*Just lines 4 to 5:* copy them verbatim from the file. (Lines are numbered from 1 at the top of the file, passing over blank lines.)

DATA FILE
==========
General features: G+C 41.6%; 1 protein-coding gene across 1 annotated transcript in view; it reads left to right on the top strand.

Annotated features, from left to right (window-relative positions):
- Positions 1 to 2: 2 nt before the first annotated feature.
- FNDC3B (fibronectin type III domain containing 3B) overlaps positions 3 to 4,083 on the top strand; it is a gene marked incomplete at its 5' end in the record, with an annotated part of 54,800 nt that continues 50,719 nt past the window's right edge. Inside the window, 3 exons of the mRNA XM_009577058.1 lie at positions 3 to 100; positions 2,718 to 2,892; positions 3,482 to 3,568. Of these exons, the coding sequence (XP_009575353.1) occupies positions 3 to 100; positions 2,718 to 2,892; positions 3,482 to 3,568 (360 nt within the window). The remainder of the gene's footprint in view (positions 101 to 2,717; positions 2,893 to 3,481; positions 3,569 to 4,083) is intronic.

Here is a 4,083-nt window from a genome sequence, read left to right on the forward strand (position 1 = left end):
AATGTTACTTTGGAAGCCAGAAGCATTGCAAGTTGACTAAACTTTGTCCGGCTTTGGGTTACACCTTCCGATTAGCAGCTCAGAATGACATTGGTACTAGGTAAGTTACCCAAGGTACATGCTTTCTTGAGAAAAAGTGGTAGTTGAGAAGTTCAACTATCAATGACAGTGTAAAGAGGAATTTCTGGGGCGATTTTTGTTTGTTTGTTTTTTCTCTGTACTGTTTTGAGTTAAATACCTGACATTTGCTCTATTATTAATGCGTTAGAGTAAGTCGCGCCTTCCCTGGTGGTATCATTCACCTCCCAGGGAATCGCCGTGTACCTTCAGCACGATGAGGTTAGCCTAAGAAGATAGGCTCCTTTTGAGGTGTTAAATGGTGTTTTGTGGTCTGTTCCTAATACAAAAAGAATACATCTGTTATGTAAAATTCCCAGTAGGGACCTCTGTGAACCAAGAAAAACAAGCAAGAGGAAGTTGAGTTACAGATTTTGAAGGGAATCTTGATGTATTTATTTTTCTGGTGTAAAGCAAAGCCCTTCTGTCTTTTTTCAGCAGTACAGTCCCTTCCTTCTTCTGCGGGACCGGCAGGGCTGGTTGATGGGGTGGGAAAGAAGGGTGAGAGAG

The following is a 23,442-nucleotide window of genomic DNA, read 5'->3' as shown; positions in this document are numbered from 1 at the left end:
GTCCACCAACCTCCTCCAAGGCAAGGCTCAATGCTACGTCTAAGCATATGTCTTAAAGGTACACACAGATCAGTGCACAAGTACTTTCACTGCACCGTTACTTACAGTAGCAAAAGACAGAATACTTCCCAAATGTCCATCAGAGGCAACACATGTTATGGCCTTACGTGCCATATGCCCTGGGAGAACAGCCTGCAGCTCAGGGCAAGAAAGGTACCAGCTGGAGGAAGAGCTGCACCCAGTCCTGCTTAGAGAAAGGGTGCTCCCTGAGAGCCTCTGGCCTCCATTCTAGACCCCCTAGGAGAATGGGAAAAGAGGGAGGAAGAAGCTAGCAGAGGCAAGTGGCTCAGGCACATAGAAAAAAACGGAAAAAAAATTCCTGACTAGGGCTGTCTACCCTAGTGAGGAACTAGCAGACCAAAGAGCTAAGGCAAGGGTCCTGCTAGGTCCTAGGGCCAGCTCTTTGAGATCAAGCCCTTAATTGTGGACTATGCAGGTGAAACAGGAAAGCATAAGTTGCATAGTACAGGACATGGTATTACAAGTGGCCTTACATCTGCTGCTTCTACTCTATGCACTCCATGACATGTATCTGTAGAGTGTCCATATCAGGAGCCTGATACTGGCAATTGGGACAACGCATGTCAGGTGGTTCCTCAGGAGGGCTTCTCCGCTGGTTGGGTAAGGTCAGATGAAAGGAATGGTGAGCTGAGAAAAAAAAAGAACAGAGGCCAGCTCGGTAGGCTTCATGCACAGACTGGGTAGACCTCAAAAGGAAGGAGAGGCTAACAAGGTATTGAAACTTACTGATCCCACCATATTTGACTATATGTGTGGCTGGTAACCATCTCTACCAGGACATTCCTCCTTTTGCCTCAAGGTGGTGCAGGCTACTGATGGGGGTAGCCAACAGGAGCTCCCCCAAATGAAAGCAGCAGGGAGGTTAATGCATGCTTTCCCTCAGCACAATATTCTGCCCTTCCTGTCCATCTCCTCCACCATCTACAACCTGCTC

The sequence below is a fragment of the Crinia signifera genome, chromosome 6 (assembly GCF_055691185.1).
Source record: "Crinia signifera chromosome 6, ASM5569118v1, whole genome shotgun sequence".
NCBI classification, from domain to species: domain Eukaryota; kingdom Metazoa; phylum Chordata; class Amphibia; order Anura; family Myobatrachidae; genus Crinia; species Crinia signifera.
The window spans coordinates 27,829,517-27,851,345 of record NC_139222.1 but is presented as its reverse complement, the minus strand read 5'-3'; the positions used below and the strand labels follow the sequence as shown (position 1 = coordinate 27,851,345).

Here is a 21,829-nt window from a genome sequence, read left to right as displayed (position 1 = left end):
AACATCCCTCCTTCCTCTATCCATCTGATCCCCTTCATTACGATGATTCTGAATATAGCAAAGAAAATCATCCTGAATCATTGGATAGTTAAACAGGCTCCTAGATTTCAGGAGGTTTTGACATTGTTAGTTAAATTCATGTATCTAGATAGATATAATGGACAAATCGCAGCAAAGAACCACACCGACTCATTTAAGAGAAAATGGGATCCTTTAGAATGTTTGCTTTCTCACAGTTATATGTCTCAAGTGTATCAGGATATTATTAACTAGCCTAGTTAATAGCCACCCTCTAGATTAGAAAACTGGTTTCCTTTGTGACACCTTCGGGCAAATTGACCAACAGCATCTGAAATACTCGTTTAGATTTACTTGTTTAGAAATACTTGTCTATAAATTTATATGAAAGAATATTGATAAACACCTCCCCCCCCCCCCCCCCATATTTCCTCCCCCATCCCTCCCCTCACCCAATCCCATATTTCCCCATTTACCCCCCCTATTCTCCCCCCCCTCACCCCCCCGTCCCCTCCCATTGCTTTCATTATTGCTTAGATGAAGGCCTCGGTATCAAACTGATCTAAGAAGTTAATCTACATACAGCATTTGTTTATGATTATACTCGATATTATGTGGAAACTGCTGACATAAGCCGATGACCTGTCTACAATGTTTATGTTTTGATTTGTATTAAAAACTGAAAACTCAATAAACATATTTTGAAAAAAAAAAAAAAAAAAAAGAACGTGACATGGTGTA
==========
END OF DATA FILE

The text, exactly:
- FNDC3B (fibronectin type III domain containing 3B) overlaps positions 3 to 4,083 on the top strand; it is a gene marked incomplete at its 5' end in the record, with an annotated part of 54,800 nt that continues 50,719 nt past the window's right edge. Inside the window, 3 exons of the mRNA XM_009577058.1 lie at positions 3 to 100; positions 2,718 to 2,892; positions 3,482 to 3,568. Of these exons, the coding sequence (XP_009575353.1) occupies positions 3 to 100; positions 2,718 to 2,892; positions 3,482 to 3,568 (360 nt within the window). The remainder of the gene's footprint in view (positions 101 to 2,717; positions 2,893 to 3,481; positions 3,569 to 4,083) is intronic.

Here is a 4,083-nt window from a genome sequence, read left to right on the forward strand (position 1 = left end):